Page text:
There is some evidence that lavender has spasmolytic effects on smooth muscle (42)

and might have analgesic effects.(34)

There is also some evidence from animal models that lavender might have anticonvulsant effects and possibly potentiate chloral hydrate and pentobarbital effects.(41)

In animal models, lavender leaf extract and essential oils seem to have analgesic and anti-inflammatory properties. (40)

Lavender oil has modest estrogenic effects and antiandrogenic effects in vitro.(38)

Lavender might also have stimulant effects on hair growth; (33) however, the mechanism of this effect is not known.


Adverse Reactions:

Tincture of lavender may cause headache.(32)


Interactions with Herbs & Supplements:

None known.


Interactions with Drugs:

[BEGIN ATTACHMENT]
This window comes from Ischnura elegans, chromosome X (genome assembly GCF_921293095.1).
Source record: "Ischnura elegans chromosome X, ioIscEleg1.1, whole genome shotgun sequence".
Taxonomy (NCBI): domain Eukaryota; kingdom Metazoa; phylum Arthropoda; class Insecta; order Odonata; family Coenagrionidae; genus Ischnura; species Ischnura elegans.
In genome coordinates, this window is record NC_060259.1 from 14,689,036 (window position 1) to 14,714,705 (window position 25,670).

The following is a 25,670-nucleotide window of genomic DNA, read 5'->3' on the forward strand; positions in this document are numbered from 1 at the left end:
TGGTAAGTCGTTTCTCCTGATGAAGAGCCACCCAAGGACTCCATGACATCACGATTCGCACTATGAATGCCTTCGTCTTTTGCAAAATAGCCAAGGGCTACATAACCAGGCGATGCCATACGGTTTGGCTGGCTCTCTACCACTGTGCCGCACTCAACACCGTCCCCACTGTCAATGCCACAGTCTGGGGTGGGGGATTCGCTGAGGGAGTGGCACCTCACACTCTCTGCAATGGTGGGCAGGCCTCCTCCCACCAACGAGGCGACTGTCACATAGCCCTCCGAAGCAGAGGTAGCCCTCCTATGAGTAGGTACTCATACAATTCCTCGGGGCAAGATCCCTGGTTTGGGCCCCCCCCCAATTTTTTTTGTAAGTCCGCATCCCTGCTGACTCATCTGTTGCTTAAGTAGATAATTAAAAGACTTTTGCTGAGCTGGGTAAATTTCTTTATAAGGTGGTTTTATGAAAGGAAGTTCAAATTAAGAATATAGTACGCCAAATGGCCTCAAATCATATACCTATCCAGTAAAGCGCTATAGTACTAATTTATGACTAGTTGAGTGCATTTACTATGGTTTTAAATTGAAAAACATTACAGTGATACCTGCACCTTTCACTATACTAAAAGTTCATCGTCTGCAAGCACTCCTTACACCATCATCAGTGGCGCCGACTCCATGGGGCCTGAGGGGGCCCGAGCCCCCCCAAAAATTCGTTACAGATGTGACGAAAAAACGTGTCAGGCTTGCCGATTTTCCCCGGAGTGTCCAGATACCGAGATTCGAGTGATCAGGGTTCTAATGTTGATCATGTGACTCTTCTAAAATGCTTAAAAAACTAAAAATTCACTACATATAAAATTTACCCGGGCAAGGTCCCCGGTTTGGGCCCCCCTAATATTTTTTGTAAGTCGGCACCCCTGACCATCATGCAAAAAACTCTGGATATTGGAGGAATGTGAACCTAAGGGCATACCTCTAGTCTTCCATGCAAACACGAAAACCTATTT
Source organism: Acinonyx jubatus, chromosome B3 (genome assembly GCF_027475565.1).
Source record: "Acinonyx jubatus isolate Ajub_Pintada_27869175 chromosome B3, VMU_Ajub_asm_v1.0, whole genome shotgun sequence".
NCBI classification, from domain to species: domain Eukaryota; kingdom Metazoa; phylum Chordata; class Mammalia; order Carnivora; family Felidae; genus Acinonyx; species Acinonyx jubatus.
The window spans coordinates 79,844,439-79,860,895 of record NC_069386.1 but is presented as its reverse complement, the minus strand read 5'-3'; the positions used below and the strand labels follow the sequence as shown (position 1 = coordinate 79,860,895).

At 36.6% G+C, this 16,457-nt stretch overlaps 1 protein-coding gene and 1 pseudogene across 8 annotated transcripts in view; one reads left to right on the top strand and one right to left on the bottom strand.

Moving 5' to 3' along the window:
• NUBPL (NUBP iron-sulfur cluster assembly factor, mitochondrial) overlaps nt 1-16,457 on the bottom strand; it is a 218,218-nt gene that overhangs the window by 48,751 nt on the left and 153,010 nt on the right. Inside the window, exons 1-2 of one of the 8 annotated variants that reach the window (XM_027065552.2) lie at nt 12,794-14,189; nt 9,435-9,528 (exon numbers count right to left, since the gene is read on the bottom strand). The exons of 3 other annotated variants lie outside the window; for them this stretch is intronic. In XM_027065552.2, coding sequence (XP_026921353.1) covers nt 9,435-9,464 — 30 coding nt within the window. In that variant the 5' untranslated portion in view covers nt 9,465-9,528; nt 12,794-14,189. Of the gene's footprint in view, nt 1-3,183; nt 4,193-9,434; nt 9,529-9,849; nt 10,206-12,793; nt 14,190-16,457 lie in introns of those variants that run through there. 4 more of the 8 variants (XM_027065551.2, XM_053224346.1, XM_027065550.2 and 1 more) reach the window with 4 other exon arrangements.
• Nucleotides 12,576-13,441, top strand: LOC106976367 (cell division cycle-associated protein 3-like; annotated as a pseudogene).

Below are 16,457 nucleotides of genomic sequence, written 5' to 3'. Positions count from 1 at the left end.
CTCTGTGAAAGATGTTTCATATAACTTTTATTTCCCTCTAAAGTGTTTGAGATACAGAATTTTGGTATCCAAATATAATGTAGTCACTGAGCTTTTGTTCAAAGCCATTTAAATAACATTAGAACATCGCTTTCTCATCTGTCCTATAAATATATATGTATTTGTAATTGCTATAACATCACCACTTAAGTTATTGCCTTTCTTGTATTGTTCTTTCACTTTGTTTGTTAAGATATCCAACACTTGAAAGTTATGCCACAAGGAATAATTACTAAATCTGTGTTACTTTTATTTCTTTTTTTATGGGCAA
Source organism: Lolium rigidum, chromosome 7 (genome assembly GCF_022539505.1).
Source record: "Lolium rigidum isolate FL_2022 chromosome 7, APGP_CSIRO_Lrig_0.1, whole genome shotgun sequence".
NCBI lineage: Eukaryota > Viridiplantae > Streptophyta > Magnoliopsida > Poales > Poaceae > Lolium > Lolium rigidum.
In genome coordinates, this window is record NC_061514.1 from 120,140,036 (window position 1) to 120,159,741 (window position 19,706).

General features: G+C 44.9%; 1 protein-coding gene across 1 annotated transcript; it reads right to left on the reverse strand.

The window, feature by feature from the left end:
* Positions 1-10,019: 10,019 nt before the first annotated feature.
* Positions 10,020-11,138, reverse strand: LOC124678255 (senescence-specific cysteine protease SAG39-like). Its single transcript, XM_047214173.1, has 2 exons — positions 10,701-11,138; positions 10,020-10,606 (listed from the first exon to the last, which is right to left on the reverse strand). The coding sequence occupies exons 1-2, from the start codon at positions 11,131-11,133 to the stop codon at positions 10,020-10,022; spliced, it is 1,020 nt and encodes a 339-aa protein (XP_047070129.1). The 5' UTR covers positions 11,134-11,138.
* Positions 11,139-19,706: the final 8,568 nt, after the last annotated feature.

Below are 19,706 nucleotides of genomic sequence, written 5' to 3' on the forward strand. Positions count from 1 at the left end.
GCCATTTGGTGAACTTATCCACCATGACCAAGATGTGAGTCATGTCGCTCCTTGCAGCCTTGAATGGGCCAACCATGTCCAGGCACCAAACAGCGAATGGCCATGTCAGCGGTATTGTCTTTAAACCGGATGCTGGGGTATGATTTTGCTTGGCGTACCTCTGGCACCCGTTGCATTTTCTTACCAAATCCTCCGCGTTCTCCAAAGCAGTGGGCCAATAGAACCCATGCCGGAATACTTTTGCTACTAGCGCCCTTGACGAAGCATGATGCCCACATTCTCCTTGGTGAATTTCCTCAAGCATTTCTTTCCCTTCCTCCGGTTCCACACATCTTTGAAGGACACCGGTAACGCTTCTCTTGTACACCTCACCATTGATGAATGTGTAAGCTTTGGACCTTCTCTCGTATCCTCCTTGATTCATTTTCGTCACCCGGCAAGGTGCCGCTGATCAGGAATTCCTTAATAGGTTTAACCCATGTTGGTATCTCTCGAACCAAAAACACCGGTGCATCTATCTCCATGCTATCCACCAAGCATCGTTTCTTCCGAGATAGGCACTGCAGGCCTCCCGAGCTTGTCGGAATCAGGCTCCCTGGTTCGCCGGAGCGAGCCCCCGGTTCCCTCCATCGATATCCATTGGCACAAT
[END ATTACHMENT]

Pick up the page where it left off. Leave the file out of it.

May enhance the effects of sedative herbs. Advise patients th at lower than usual dose may be necessary. Refer to a Medical Adviser.


Interactions with Foods:

None known.


Interactions with Lab Tests:

None reported.


Interactions with Diseases or Conditions:

None reported.



Dr Clare’s Blends: Dose 455mgs per day. 1.5mls 1:3 Tincture.

Oral: For depression, tincture of lavender (1:5 in 50% alcohol) 60 drops per day has been used for 4 weeks.(32)

Topical: For alopecia areata, one study used a combination of essential oils including lavender 3 drops (108mg), rosemary 3 drops (114 mg), thyme 2 drops (88mg), and cedarwood 2 drops (94 mg), all mixed with 3 mL jojoba oil and 20 mL grapeseed oil. Each night, the mixture is massaged in

to the scalp for 2 minutes with a warm towel placed around the head to increase absorption.(33)


For agitation associated with dementia, lavender aromatherapy has been used by applying lavender oil to a pad attached to clothingor placed in a bedside diffuser.


For insomnia, lavender aromatherapy has been used by placing lavender oil in a vaporizer. (37)

For general psychological well-bei9ng, adding 3 mL of a mixture of lavender oil 20% and grapeseed oil

80% in bath water has been used.(39)


Specific References: LAVENDER